The relationship between the environment and human psychology is age-old, yet encouraging populations to alter their behavior to become “green” is another challenge altogether. To address this challenge, the field of ecopsychology is increasing in relevance and demand, not only in universities, but in business and popular culture.
The term “sustainability” in many ways echoes ecopsychology and is commonly used today as a tool to relate to, acknowledge and ultimately mitigate, climate change. But what does it actually mean? Oftentimes, it comes down to marketing. Many businesses and universities now have a sustainability coordinator on staff to help manage recycling and compost programs and “sustainability” pops up on many present-day products from food to laundry detergent.
Sustainability often addresses the need to mitigate climate change while ultimately maintaining our current economic relationship with existing resources on Earth; it does not necessarily aim to decrease demand of resources or change our inherent driving behavior, for example. Sustainability exists in such a way to be environmentally conscious while not entirely shocking the economic system — and in some cases even prolonging it, as seen with the Prius Fallacy and Jevons Paradox.
In many instances, it’s an economic issue with an environmental impact. In other words, very few people will choose to go cold this winter in an effort to be green, but they may take action to ensure their house is energy efficient, thereby demanding less energy and saving money in the process. It’s also important to note that the term sustainability is used predominantly from an anthropocentric standpoint taking into account existing — mainly western — ways of life; poorer cultures are often by default sustainable given they typically demand less.
While arguments exist about the ultimate impact of sustainability, the shift is a necessary one, particularly given Americans demand roughly 25% of the world’s fossil fuel resources. Doug McKenzie-Mohr, a prominent environmental psychologist, highlights the sustainability trend and breaks down what we can do every day to combat climate change in our homes and offices, but is this behavior modification enough to make a dent in looming climate catastrophe? And what does it take to make humans truly alter their behavior?
Sustainable behavior impediments can typically be boiled down to: commitment, affordability, convenience and incentives. Humans, at least the populations Dr. McKenzie-Mohr has studied, tend to default to the lowest common denominator of behavior when it comes to environmentalism. Of course, this isn’t to say there aren’t personalities who go above and beyond for the greater good, but overall, unless regulated to do so, or cajoled by neighbors or friends, most people will resort to the path of least resistance. Knowing this intrinsic behavior trend, Dr. McKenzie-Mohr is able to extrapolate on how to best create systems whereby these same individuals could easily do their part to create a more sustainable, healthy and balanced planet.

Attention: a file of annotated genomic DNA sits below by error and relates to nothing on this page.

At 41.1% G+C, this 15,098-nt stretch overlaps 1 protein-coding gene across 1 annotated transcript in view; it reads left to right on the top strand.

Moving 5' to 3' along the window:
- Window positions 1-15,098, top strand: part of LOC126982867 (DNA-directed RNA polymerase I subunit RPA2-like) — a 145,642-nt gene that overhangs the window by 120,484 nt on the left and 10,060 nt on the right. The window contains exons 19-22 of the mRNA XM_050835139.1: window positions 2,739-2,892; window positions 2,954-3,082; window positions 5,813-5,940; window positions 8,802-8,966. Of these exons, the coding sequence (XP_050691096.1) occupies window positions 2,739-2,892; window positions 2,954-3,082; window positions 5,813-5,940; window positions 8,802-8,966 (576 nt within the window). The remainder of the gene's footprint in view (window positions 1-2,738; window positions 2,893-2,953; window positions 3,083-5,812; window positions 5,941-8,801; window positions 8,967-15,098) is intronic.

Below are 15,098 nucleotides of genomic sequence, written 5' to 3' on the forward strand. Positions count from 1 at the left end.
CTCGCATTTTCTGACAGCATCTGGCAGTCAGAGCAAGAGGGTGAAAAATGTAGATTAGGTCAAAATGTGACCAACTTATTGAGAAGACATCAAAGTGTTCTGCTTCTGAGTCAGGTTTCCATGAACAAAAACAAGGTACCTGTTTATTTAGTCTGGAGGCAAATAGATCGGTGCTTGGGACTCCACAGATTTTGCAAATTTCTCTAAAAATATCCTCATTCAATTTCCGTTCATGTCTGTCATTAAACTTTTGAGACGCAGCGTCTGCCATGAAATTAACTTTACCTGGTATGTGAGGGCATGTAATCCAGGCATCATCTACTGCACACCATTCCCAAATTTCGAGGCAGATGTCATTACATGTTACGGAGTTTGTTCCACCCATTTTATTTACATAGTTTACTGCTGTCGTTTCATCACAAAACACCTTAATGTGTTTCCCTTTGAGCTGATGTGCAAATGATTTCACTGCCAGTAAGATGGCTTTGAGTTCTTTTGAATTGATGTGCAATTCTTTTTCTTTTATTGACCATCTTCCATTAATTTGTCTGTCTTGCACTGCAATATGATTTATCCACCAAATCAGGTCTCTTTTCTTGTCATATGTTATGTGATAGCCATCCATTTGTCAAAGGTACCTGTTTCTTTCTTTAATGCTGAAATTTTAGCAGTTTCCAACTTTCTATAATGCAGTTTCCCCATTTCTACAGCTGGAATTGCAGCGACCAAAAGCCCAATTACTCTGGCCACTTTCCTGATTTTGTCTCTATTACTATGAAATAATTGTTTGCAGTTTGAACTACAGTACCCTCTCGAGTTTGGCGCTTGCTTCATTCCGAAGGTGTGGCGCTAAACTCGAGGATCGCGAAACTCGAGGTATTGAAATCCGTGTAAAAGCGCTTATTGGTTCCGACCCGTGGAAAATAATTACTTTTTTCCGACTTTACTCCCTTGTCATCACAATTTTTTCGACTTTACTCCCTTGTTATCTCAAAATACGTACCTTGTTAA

One example is recycling. Initially, in the 1980s, recycling was seen as a confusing burden to the majority of consumers. Today, however, the mere act of recycling, sorting out plastic from paper and glass from cardboard, is now viewed as commonplace and requires little thought. Most U.S. cities have recycling facilities in operation.
So, how did this behavior change happen? Interestingly, Dr. McKenzie-Mohr cites community influence and social norms coupled with municipality engagement. If a person sees their neighbors, family members or friends recycling, they may begin to question their own behavior and adapt accordingly.
Energy efficiency and renewable energy is another example. Today, consumers have a multitude of product options from CFLs to energy-saving Energy Star appliances, but, as Dr. McKenzie-Mohr points out, there remains a disconnect between awareness of the the product’s existence, where to get the rebate for the product and the technicalities of product installation. These barriers may seem trivial, but they can lead to a significant delay in action. It’s therefore key to not only increase awareness of energy efficiency products, but to educate the consumer on proper follow through behavior and resources to ensure the true benefit is achieved.
All of this can seem somewhat daunting, particularly applied on a global scale. However, through altered aggregate consumer norms and lifestyle changes, our relationship to the planet, while complex, can improve. In fact, it’s been shown that the more one demands and the more stuff one has, the more depressed that person is. And while being sustainable in everyday life isn’t necessarily the answer to climate change, it plays an important role and is better than the alternative: doing nothing.
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